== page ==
The people who read, books are their babies, their love, and their flat-trans to the magical land of fiction. But what to do when the door of entry looks so boring…
Book titles are that doors through which readers are deported into another universe. You want your book to be a literal masterpiece. And let’s say, it is. But the one who haven’t read doesn’t know. What gives the creative superiority is the book title. And you want people to look at your book title and say “Oh darling of mine, where have you been?”
It should give an idea of what the reading experience is going to be like. It should be specified according to the genre. It should be catchy enough that the people who are just there to make a virtual list of TBR and were not intending to buy actually goes on buying and say “you made me do it”, “you better be worth it”.
And it will be. Trust me, with the ideas I’m going to discuss below, your book title will be worth it. Worth all the penny and time. Just come along.
Secrets of playing with words to sell your product.
Book titles are just combination of words and catchy vocabulary that will hook the reader from the cover alone.
It’s all basically a game of words.
Words you sell, words they buy. Words that hit to knock you up. Words, a soothing lullaby.
Play that game. Be a player. That too, a good one.
Use of genre-specific vocabulary
There is a reason E-book sites have products aligned in their specific category. So the readers apply filters and land directly into their preferred field. You don’t want an outsider to enter your territory and give a wrong idea. As in, under the category of historical fiction that is based on the time of World War II, by adding “Love” and other vocabulary of romantic fiction, you might be misleading the audience.
There is a book by Ray Bradbury of the category Occult fiction, it has the title “Something Wicked This Way Comes”. This is an appropriate title to exemplify the point of genre specific vocabulary as the contents and characters of the book successfully sat upon the chair of wickedness upon choosing a specific direction. And also the title is a famous quote of Shakespeare, which for the readers, is an indication and a promise of the book to be literary and poetry treat. So, sellers, take notes please.
Formulate an intriguing subtext
The readers who, for some reason, didn’t get much of an idea of the book content, looks for an additional description. The subtext is that very brief description of what the book has inside. State a sentence that appears to be telling what the book will cover and then add an element of mystery and intrigue. Like, some book that caters the aftermaths of a specific situation, state “the xyz has been finished” and then add “or, has it?” It will make the readers think again and become curious to read further.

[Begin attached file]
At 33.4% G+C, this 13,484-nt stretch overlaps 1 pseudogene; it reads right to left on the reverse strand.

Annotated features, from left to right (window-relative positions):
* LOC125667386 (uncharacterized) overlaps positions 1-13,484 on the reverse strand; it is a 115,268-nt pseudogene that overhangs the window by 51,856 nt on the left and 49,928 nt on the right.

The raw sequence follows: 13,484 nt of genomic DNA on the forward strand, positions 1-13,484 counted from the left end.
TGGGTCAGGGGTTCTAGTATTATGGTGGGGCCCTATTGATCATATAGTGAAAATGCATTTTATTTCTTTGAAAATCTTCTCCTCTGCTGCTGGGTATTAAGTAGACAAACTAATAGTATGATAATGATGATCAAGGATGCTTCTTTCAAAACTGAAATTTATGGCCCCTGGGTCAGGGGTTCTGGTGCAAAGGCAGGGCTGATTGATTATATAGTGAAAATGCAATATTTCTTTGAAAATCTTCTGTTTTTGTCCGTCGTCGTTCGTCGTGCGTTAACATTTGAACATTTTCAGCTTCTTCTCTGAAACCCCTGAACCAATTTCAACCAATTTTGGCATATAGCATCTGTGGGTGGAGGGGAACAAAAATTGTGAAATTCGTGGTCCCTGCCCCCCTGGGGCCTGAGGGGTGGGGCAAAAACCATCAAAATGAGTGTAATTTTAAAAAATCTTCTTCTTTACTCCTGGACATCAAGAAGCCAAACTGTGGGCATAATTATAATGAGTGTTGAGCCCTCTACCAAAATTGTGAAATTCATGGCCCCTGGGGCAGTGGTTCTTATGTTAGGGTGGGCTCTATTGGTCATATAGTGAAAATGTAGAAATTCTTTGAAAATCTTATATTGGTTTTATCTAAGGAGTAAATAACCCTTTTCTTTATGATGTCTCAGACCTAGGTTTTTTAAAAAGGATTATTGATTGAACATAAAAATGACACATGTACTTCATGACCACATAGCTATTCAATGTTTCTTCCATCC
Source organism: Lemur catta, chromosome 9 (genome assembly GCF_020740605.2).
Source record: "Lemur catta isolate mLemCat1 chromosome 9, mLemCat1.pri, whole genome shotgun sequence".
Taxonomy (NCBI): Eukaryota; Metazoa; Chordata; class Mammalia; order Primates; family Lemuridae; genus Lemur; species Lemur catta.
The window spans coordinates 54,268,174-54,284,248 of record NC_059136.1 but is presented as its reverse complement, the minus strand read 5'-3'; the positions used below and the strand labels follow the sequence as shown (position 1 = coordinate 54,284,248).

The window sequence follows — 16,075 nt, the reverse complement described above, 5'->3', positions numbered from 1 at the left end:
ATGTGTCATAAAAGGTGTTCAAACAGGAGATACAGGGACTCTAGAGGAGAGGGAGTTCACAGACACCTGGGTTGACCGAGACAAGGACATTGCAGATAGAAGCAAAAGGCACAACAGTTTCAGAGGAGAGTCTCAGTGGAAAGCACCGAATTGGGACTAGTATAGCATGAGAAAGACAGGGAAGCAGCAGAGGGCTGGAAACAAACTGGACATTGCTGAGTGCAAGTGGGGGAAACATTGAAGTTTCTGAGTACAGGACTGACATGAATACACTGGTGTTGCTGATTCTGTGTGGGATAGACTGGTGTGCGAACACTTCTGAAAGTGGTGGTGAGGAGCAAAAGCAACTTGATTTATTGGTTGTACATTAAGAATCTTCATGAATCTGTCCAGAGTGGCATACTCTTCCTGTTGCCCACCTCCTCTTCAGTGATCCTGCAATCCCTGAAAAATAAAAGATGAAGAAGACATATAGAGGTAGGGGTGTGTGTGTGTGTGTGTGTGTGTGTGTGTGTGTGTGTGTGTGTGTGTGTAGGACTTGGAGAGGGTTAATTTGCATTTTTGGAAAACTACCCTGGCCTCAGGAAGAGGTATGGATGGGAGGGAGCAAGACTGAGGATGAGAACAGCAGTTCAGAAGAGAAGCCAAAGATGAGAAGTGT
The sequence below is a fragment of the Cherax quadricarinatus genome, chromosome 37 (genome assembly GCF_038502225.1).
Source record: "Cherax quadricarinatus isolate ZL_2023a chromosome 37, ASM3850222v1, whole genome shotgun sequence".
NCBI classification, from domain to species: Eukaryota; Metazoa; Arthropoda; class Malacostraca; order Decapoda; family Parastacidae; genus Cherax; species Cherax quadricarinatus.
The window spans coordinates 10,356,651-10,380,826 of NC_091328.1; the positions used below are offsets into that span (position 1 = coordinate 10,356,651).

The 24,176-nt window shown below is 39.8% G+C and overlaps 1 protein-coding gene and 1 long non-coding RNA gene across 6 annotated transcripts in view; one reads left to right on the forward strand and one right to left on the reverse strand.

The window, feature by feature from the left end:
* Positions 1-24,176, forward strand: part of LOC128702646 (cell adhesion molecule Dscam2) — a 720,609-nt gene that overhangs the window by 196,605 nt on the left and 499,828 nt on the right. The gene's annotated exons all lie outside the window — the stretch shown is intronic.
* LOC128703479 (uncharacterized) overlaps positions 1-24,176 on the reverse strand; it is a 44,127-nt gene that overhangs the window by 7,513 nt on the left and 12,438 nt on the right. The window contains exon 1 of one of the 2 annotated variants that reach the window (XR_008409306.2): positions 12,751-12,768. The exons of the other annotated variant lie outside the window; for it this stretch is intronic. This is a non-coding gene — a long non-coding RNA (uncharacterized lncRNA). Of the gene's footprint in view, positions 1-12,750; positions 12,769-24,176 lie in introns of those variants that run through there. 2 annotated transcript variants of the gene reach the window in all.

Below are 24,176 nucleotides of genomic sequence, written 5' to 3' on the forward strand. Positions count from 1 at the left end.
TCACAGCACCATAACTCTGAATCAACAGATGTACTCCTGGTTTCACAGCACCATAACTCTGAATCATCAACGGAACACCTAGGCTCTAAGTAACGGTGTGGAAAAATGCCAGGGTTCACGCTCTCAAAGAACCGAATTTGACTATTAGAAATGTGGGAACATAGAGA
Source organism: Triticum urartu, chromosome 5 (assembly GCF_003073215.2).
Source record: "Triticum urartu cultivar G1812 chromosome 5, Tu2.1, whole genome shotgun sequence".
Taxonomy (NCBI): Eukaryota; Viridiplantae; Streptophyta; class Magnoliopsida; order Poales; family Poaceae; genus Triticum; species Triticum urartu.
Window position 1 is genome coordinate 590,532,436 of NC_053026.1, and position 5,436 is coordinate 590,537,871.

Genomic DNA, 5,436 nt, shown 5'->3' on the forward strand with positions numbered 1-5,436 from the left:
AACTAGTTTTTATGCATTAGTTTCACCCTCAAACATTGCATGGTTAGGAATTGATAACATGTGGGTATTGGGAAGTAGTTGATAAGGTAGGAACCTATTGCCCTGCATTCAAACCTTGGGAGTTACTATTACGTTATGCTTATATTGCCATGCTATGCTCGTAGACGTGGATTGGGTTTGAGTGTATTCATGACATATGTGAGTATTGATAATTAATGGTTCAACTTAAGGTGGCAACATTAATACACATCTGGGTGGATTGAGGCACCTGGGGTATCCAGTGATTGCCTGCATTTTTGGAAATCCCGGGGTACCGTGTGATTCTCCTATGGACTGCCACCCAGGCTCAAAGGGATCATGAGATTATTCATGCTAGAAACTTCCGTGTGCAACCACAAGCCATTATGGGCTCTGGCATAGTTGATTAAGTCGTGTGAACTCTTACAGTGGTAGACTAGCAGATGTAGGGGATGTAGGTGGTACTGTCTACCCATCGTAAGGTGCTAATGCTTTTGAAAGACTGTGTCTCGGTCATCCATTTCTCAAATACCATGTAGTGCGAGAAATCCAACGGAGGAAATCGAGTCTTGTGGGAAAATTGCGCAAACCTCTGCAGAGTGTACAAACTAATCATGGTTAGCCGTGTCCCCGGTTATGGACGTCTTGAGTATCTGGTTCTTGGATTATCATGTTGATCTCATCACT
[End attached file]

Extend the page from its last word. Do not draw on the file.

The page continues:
The subtext could also be an intriguing dialogue from inside the book that catch the readers’ attention. For example “if you ain’t scared, you ain’t human” from the novel “The Maze Runner”. Now, as I go, I know the ones who have read maze runner are jumping in delight and agreement upon the mention of this and the ones who haven’t read are going to add it in their TBR pile. This is the level of excitement you should aim to achieve while formulating your subtext.
Distinguishing features displayed on the cover
If the story told in the book is somewhat similar to other books of the same category. Try incorporating a distinguishing word or phrase to make the book unique and pickable. To exemplify that, all the books under the genre fantasy fiction have more or less similar plotline like, “The hunger games” series and “Divergent” series are both strikingly similar in their plot and progression of events. But the title doesn’t give it away. If your plot doesn’t have something unique, then your characters might, if not that too then the setting and premise would be unique. So identify the unique and distinguishing feature and display that on the cover.
The feeling of shared experience- Relatability
The title that when we read it, it talks back to us. Sounds creepy? No, it actually sounds interactive to me! And believe it or not, interactive vocabulary has a mysterious way of gripping attention of the reader. The relatability aspect can be generated through hinting upon a specific situation that most people- readers/buyers, might have experienced, or through the portrayal of a relatable character. The most appropriate example in this regard would be a book title “Am I normal yet?” by Holly Bourne. Here, you got to agree with me, that we read it with an undertone of our own feelings and confusions written by someone else. As a reader, who is going through a mental trauma or relapse or recovery often asks themselves similar questions, and they will find this book title instantly relatable.
Give them what they want
If a reader, upon scrolling through the list of genres, has landed on this specific category, then you might have gotten an idea what the reader wants. Why yes, give them. Per se, the genre under investigation is “horror fiction” then you might want to use spooky, bone-chilling and mysterious vocabulary. Stephen King knows the trick as we see the titles like “the dead zone” and “misery” are literal goals. So to say, the use of filters determines exactly what the reader is looking for, and only such books that relate exactly according to their title will show up in the results. So if your book has got all that it takes, then it better be in the title as well.
That been said, with these frugal tips down your pocket, go make some money. Good luck!